Sophie naturally has to make a thorough inspection.


July 23


Friday Jan and I spent the day in San Francisco, and Bob had the day off.

The weekend turned dreary and seemed likely to rain. Rather than wait for Bob, I finished installing the "skirts" on the open two sides of the roof. These will be trimmed with the same 1x4" cedar that is on the corners of the building.

I also replaced the hose roof rollstops with short lengths of 1/2" black nylon rope — stronger and also less visible. The ends were singed with a gas stove burner, then rolled on a granite counter, to fuse them against unraveling.

July 25

Today Bob came over and finished up some details with the exterior "skirts" and the door installation.

There is still the installation of a linoleum floor, a storage cabinet and some weatherstripping and possible ventilation tweaks to do, but those details aside the observatory is finally finished and fully operational.

I've had several nights of observing in it and the design meets all my expectations. The roof operates flawlessly, the walls create minimal obstruction to the southern horizon and nicely block lights from the residence. The space is comfortable and functional without being cramped. There is plenty of room for a storage cabinet and a couple of chairs.


August 2


A slow week ... as soon as the observatory was completed, a cool evening fog began spreading over the sky each evening: the stars were completely blotted from view. It's been like that for the past week.

Yesterday I went to the floor covering store. Turns out that linoleum or vinyl type products require an adhesive that breaks down if exposed to cold; Phil says he has to replace his tiles periodically. Instead I arranged for underlayment and indoor/outdoor carpeting to be installed in the observatory. The color is mineral twist, a very dark yellow green with flecks of random color. It seemed least likely to show dust or fading. It will also provide a slight cushion to accidentally dropped equipment.

Today I spent the afternoon cutting three 4'x8' sheets of 3/4" oak plywood into the various pieces necessary for the oak storage cabinet. I had to use a skillsaw and two aluminum sawhorses, but the work turned out very satisfactory. It will be assembled in place after the carpeting is installed.

Tomorrow Bob comes by with a helper and cleans up the trash, scraps, paint cans and fraff that litter the site. Then I set to work laying the paving stone path to the observatory door.

August 23

A week or two of waiting for the carpet to be shipped from the manufacturer in Alabama.

Today the installers showed up around 9am and were finished installing the 3/8" plywood underlayment and carpet by noon. They did excellent work; the two cuts required to wrap the carpet around the two piers were closed up without a trace, and the installer took extra care to tuck the edges down around the pier holes.

I like the contrast with the white walls, and the carpet is more comfortable than the hard plywood under foot. It is just enough cushion to save a dropped eyepiece from damage.


August 25

With the carpet installed, I brought down the pieces of the cabinet and assembled it in place using nails and glue. This took two days, as some of the shelves had to be tweaked to fit properly and glue joints left overnight to cure. Edges were rounded with a file and hinges and magnetic clasps installed.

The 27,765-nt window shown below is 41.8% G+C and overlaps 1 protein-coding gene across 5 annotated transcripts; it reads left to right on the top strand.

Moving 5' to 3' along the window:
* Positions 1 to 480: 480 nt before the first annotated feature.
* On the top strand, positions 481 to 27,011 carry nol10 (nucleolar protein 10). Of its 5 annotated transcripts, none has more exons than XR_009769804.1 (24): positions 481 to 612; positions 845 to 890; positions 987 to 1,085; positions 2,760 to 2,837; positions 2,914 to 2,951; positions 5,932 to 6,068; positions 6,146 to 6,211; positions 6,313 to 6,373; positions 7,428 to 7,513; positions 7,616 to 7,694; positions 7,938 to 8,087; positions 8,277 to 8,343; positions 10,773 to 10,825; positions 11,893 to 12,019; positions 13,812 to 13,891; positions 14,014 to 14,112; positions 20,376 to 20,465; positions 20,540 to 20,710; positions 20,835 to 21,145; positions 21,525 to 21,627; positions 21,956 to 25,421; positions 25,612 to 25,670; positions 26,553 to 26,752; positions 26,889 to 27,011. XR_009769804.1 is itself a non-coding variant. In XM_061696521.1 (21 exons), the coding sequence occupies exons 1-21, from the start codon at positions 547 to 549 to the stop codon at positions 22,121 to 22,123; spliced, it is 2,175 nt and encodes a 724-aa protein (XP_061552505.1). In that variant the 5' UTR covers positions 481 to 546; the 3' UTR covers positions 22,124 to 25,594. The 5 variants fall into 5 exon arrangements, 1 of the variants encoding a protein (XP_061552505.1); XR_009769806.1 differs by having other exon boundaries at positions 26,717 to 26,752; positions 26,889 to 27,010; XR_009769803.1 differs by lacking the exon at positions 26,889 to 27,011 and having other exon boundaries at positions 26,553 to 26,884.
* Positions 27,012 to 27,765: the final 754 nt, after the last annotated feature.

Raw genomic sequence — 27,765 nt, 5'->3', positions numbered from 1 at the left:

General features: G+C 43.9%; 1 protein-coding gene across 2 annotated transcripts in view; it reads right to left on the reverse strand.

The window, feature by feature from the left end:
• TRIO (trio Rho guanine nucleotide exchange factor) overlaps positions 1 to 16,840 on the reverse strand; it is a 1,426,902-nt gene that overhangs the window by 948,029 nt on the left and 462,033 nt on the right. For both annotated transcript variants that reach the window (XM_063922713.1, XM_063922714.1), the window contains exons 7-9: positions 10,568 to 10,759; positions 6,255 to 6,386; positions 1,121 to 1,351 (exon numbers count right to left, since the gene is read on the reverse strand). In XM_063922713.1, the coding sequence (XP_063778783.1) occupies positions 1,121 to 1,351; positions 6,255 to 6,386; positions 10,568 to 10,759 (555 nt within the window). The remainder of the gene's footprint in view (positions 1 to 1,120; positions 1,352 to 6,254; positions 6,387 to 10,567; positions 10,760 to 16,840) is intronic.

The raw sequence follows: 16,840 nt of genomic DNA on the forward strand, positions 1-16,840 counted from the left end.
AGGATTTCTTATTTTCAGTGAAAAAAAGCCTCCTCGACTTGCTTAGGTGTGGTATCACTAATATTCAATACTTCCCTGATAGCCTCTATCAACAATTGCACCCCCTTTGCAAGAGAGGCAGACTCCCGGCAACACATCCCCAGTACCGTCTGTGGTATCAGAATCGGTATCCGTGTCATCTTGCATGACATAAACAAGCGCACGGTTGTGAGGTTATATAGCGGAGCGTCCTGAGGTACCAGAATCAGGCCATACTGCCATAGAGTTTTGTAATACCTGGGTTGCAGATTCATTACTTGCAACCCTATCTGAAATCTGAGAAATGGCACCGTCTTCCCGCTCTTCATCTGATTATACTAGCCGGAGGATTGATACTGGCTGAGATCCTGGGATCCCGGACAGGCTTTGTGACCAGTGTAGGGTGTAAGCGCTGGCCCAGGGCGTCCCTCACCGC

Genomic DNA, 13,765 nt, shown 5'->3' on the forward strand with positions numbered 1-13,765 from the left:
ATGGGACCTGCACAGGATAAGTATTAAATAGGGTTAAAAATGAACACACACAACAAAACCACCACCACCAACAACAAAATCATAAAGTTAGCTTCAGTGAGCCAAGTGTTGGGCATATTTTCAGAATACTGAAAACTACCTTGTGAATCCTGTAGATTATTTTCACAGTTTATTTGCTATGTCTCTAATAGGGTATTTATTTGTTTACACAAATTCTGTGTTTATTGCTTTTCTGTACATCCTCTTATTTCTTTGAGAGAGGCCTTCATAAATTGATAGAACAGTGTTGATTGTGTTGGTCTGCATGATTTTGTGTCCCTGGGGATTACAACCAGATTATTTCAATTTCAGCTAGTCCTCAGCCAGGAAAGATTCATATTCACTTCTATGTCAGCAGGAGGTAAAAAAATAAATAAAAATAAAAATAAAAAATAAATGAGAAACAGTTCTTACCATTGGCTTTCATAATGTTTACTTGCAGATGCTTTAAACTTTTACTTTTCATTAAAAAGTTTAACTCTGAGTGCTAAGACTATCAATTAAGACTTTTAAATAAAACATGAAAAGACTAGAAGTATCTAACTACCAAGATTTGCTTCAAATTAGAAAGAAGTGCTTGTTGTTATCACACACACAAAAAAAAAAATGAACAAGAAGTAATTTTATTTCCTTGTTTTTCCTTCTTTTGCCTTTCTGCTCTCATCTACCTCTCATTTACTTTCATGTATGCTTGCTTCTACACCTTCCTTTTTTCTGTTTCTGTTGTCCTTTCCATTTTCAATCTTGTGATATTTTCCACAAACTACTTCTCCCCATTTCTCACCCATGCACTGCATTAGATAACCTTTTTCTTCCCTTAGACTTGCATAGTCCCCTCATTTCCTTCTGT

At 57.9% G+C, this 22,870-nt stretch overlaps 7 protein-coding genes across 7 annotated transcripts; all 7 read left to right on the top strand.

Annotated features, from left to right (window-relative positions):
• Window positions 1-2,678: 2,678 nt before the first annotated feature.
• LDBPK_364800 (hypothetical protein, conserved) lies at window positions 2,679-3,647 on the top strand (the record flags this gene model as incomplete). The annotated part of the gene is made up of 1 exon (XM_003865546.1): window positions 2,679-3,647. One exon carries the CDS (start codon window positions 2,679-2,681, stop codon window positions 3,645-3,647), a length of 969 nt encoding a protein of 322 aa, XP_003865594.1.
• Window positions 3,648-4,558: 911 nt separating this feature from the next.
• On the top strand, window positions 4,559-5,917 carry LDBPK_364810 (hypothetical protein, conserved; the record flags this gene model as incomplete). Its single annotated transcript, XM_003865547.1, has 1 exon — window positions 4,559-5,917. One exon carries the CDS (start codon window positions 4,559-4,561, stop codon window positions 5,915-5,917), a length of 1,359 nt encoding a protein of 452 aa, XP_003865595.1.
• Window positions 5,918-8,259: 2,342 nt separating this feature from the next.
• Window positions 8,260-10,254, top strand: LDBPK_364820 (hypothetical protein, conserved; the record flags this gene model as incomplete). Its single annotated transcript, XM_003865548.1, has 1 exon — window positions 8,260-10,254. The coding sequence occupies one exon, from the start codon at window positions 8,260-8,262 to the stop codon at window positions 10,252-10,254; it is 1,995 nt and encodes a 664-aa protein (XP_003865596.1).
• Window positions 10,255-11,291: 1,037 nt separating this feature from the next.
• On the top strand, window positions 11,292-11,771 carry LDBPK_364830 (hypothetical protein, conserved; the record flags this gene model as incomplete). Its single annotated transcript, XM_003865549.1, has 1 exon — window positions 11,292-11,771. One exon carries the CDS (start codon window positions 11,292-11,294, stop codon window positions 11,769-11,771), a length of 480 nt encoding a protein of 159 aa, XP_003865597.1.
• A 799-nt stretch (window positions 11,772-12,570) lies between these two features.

The cabinet divides into a storage area on the left and a study area on the right. The storage area with two doors can take four eyepiece cases, optical and mount accessories, lens cleaning materials, and so on.

The work area includes shelves for books and a desk area with an overhead fluorescent light fixture for consulting printed materials or adjusting fine parts. The desk is supported underneath by an oversize atlas storage shelf. The desk folds up when not in use to keep it out of the way, and in that position the atlas storage area is protected by a slide in piece of plywood.

I bought two different kinds of handles for the storage doors, then decided to leave them off — nothing to snag clothing or bump into in the dark. I routered a small groove along the outside edges so the doors can be grasped with the fingers.

As earthquake protection, two lag bolts secure the 3/4" back panel to two studs in the wall behind.

The top of the cabinet is about 2 feet below the rafters of the rolling roof, and provides almost 6 square feet of storage surface for tool boxes, tarps, and a small vacuum cleaner.

September 1

And to conclude ... today I installed the "scope bunk", constructed of 2' x 4' fir sections that I precut yesterday.

The design is fairly evident from the photo: 2' x 4' fir boards are nailed to the south and west wall studs and nailed together at a single 43" high upright. Two telescopes with tube diameters from 12" to 14" and lengths up to 60" (ƒ/5 in a 12" Newtonian, including focuser) can be stored between the parallel boards set 9-1/2" apart; the upper bunk is 20" below the birch top, and the lower bunk 15" below that.

The 5/8" birch plywood top doubles as a standing desk and a 17" x 45" work area. It is bordered with strips of lath to prevent pencils, eyepieces and such from rolling off the edges and behind the bunk. Scopes removed from the mounting can be placed here for adjustments or repairs, or until another scope is installed on the mount, opening up a bunk space for the retired scope.

The AstroTech 10" ƒ/8 Ritchey-Chretien is shown in storage, with the extra space for the Royce 10" ƒ/20 Dall Kirkham still awaiting delivery. The AstroTech 10" ƒ/4 Imaging Newtonian is currently on the G11 mount.



Well, the observatory is finally finished and ready for routine use. I hope this narrative, images and the related schematic plans have given you some ideas for your own observatory, perhaps even inspired you to take the plunge.

Thanks for visiting, and clear skies!